Benign prostatic hyperplasia (BPH), or benign prostatic hypertrophy, is an enlargement of the prostate, a walnut-sized gland that forms part of the male reproductive system. It is the most common disorder of the prostate gland and the most common diagnosis by urologists for males between the ages of 45 and 74. If left untreated, BPH could lead to urinary tract infections, bladder or kidney damage, and bladder stones or incontinence.
When symptoms are mild, BPH may not require treatment. Some men, however, require immediate intervention to treat the symptoms.
There are several surgical techniques that may be used to treat an enlarged prostate. However, some men may be able to be treated with a newer, minimally-invasive technique called prostate artery embolization (PAE). A big advantage of PAE is that it can greatly reduce BPH symptoms without the side effects of traditional prostate surgery.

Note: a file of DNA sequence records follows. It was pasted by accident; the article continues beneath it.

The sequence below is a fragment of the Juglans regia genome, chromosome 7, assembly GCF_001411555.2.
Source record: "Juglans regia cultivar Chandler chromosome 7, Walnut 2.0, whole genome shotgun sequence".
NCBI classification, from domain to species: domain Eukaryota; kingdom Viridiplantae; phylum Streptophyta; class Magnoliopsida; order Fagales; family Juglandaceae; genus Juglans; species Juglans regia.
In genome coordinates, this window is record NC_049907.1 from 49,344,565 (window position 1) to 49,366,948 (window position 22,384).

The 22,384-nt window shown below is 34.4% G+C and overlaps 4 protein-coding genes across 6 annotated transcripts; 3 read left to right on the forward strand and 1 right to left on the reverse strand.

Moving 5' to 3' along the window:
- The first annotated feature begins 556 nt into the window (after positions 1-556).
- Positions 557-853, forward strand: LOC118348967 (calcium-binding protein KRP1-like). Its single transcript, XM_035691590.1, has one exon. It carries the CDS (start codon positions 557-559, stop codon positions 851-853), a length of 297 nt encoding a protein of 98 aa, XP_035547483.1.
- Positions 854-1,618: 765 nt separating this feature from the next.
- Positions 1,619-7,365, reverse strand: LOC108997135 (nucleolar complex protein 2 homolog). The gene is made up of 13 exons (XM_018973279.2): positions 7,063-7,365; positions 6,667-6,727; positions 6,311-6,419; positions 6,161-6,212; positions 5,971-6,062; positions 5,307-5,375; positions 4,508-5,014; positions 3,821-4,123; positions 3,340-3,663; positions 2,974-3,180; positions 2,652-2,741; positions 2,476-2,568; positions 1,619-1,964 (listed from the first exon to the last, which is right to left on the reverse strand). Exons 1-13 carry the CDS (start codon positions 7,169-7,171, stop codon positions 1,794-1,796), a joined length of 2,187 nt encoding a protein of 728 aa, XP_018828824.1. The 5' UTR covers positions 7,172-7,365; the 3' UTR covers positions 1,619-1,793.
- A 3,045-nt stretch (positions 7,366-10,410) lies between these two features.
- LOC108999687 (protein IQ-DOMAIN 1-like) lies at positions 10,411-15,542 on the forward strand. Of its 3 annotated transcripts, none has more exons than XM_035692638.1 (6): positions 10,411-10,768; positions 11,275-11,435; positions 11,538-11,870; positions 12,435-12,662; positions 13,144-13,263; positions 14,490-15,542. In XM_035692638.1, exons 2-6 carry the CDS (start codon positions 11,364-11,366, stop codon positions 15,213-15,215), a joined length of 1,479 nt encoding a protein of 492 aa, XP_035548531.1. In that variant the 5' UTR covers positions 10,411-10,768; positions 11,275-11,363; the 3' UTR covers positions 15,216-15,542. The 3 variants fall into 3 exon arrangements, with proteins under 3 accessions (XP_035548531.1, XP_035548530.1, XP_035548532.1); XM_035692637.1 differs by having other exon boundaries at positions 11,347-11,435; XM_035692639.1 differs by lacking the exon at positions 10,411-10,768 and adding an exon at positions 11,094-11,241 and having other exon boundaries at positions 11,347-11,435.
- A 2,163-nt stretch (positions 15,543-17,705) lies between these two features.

For this procedure, an Interventional Radiologist inserts a hollow wire into the artery in the groin and maneuvers it to the arteries that only supply the prostate. The radiologist will then inject material to slow or stop blood flow to the prostate, which can cause it to shrink or soften.
Prostate artery embolization is typically done as an outpatient procedure. However, there may be times when an overnight stay in the hospital is necessary.